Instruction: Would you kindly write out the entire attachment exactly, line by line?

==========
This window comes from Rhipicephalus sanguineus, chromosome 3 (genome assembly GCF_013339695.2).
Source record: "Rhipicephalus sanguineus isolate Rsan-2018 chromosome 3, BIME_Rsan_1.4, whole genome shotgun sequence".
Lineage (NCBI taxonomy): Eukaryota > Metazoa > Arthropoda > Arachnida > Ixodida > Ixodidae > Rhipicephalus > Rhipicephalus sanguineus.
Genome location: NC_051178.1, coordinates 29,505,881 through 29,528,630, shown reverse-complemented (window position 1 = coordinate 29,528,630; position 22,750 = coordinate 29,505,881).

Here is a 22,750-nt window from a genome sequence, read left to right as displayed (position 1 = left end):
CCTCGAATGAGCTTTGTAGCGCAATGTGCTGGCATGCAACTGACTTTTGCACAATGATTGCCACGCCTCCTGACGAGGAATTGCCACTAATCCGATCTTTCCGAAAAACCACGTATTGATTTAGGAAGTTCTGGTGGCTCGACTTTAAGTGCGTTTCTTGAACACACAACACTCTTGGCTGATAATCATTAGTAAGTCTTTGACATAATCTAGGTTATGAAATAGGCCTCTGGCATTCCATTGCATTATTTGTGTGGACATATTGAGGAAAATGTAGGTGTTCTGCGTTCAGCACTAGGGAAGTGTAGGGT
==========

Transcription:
This window comes from Rhipicephalus sanguineus, chromosome 3 (genome assembly GCF_013339695.2).
Source record: "Rhipicephalus sanguineus isolate Rsan-2018 chromosome 3, BIME_Rsan_1.4, whole genome shotgun sequence".
Lineage (NCBI taxonomy): Eukaryota > Metazoa > Arthropoda > Arachnida > Ixodida > Ixodidae > Rhipicephalus > Rhipicephalus sanguineus.
Genome location: NC_051178.1, coordinates 29,505,881 through 29,528,630, shown reverse-complemented (window position 1 = coordinate 29,528,630; position 22,750 = coordinate 29,505,881).

Here is a 22,750-nt window from a genome sequence, read left to right as displayed (position 1 = left end):
CCTCGAATGAGCTTTGTAGCGCAATGTGCTGGCATGCAACTGACTTTTGCACAATGATTGCCACGCCTCCTGACGAGGAATTGCCACTAATCCGATCTTTCCGAAAAACCACGTATTGATTTAGGAAGTTCTGGTGGCTCGACTTTAAGTGCGTTTCTTGAACACACAACACTCTTGGCTGATAATCATTAGTAAGTCTTTGACATAATCTAGGTTATGAAATAGGCCTCTGGCATTCCATTGCATTATTTGTGTGGACATATTGAGGAAAATGTAGGTGTTCTGCGTTCAGCACTAGGGAAGTGTAGGGT